The remaining 25% of the grade is determined by the internal assessment (IA). This component involves a practical project, where students have to design and conduct an original field investigation. This investigation is then written up as a report, and it's a chance for students to demonstrate practical research skills and a deep understanding of an environmental issue that interests them.

Each of these components is marked using IB-specific criteria, which focus not just on factual recall but also understanding, application, and critical thinking skills. Therefore, preparing for ESS involves a mix of understanding the theoretical content, refining exam techniques, and honing practical research skills.

IB Environmental Systems and Societies exam format

The IB Environmental Systems and Societies (ESS) external assessment comprises two written papers, making up 75% of the final grade.

Paper 1 contributes to 50% of the final grade. It has two sections, A and B. Section A consists of several short-answer questions, each focusing on the core factual content from the syllabus. Section B presents students with a choice of two structured essay questions, again based on core content.

Paper 2 makes up the remaining 25% of the external assessment. It contains three structured questions based on the extension material in the syllabus. Each question has short-answer questions and one extended-response question.

These papers evaluate the students' ability to demonstrate knowledge and understanding of the syllabus content, apply this knowledge to new situations, formulate, analyse and evaluate hypotheses, research questions and predictions, and present and communicate findings and reasoned arguments effectively.

It's vital to approach these papers with a deep understanding of the syllabus content, strong analytical skills, and a solid strategy for time management.

What is a good IB Environmental Systems and Societies score?

The International Baccalaureate (IB) grades students on a scale of 1 to 7, with 7 being the highest score achievable. In terms of IB Environmental Systems and Societies (ESS), a "good" score is often considered to be 6 or 7, aligning with the higher end of the grading spectrum.

However, it's worth noting that the perception of what constitutes a "good" score can vary, depending on a student's academic aspirations and universities' entry requirements. For instance, if you're looking to study an environmentally-related course at university, a score of 6 or 7 in ESS could help demonstrate your commitment and understanding of the subject.

According to the May 2022 IB statistical bulletin, the mean grade for ESS was 4.47, while in the November 2022 session, the mean grade was 4.12. So, scoring above this average would be seen as performing relatively well. Nonetheless, the most important factor is to aim for a score that fulfils your university entry requirements and aligns with your personal academic goals.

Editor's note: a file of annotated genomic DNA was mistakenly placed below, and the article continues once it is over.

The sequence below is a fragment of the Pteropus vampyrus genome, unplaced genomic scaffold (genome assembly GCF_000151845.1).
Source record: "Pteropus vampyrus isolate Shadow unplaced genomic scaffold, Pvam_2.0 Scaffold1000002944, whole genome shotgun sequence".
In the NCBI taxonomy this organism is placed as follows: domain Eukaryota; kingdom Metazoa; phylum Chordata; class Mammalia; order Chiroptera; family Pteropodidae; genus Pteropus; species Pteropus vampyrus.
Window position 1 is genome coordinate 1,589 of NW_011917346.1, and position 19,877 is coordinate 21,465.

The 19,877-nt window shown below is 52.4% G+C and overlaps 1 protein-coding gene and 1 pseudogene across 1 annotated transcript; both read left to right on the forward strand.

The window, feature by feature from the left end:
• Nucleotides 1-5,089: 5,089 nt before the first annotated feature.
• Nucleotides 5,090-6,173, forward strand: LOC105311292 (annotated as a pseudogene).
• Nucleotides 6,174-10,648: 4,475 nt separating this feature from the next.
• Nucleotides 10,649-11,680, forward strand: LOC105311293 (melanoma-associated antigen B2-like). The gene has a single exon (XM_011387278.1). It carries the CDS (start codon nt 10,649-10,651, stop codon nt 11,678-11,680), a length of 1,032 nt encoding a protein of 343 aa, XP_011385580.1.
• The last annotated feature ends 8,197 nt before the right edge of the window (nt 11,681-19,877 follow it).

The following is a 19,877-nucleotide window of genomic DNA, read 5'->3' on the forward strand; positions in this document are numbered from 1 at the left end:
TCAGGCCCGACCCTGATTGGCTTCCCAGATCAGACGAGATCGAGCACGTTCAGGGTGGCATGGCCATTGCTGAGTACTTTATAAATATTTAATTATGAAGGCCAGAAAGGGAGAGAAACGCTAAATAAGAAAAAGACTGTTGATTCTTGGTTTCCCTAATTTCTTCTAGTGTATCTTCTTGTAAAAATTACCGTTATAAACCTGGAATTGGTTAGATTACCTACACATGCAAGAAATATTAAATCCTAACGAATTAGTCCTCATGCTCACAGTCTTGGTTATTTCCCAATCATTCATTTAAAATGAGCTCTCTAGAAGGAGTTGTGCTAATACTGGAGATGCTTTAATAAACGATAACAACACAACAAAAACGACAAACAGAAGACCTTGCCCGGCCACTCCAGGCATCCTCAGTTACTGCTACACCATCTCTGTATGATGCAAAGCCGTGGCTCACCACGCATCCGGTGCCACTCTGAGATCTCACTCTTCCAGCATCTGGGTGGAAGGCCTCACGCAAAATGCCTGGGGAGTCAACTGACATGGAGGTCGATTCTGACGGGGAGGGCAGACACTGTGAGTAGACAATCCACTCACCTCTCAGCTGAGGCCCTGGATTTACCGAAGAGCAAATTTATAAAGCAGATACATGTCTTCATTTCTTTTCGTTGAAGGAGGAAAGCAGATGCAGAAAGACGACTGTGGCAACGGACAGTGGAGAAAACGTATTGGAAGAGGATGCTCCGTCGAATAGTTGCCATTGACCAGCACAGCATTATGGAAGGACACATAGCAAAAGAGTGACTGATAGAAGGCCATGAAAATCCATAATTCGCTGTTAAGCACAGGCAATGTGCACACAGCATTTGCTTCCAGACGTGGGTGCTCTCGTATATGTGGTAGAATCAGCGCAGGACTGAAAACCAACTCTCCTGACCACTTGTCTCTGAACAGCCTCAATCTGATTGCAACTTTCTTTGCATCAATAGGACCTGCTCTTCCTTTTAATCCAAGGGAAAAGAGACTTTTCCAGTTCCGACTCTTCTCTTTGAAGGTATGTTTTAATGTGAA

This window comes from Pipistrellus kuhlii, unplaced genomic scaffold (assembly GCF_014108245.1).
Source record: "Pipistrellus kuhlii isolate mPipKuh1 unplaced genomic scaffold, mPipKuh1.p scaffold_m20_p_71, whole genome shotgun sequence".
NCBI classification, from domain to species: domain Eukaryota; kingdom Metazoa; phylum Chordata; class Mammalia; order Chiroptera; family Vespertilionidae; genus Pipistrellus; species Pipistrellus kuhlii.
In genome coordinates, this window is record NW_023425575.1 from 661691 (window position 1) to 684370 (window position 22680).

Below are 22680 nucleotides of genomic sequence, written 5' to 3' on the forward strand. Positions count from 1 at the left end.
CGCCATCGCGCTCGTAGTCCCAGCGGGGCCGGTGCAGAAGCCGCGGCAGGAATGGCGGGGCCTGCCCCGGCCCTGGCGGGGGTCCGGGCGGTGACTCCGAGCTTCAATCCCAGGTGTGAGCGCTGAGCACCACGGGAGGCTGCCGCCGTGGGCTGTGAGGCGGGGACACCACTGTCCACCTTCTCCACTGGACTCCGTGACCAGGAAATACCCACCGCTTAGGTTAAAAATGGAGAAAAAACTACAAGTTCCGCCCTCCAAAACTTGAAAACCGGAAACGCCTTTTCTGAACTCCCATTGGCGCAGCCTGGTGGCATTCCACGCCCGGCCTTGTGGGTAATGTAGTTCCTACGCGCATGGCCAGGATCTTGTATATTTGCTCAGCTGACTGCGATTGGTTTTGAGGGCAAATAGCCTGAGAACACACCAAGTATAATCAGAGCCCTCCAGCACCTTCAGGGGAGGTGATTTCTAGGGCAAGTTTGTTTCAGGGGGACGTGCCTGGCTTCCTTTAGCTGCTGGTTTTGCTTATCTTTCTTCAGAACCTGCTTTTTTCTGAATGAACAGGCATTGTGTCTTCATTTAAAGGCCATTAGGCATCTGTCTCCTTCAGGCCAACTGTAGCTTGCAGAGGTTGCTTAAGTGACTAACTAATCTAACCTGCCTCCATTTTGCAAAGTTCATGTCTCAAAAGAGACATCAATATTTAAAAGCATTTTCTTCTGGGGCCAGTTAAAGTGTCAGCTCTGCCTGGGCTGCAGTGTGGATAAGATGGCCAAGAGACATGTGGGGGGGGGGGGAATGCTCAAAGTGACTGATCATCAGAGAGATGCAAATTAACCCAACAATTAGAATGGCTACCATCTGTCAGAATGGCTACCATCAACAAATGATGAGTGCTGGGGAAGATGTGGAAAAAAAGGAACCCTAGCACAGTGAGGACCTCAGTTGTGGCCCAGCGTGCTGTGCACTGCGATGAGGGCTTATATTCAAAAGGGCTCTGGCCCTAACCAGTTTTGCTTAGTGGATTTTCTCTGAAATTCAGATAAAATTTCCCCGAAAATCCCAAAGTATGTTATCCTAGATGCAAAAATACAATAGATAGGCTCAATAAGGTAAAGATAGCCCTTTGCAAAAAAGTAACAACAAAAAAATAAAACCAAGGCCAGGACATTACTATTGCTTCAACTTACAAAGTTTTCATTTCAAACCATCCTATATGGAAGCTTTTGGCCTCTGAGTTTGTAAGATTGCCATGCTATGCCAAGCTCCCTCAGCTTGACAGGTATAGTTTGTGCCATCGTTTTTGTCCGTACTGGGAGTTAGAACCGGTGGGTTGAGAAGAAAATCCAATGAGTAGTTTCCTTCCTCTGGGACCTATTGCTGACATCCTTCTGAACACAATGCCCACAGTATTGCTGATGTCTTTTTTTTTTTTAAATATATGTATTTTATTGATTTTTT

Remember, while achieving a high score is significant, the real value of studying ESS lies in the knowledge, skills, and understanding that you gain about the intricate relationship between environmental systems and human societies.

How to revise and get a 7 in IB Environmental Systems and Societies?

Securing a high score in IB Environmental Systems and Societies (ESS) involves strategic revision and a deep understanding of the subject's interdisciplinary nature. Here are a few tips on how to revise effectively for ESS:

Understand the syllabus: The ESS syllabus is structured around several core topics and extension material. Familiarising yourself with the syllabus can help guide your revision and ensure you cover all necessary areas.

Practice Past Papers: The IB provides past papers and mark schemes. Regularly practicing these can familiarise you with the format, style of questions, and improve your time management skills.

Master the Key Concepts: ESS involves several critical theories and models. Understanding these, and their real-world applications, can significantly boost your exam performance.

Prepare for Internal Assessment: The ESS IA is an original field investigation, accounting for 25% of the final score. A high-quality IA can bolster your final grade, so choose your research question wisely and dedicate sufficient time to carry out the investigation.

Study from Various Resources: Use textbooks, online resources, and revision guides to vary your study material. Websites such as IB Guides offer useful resources to complement your revision.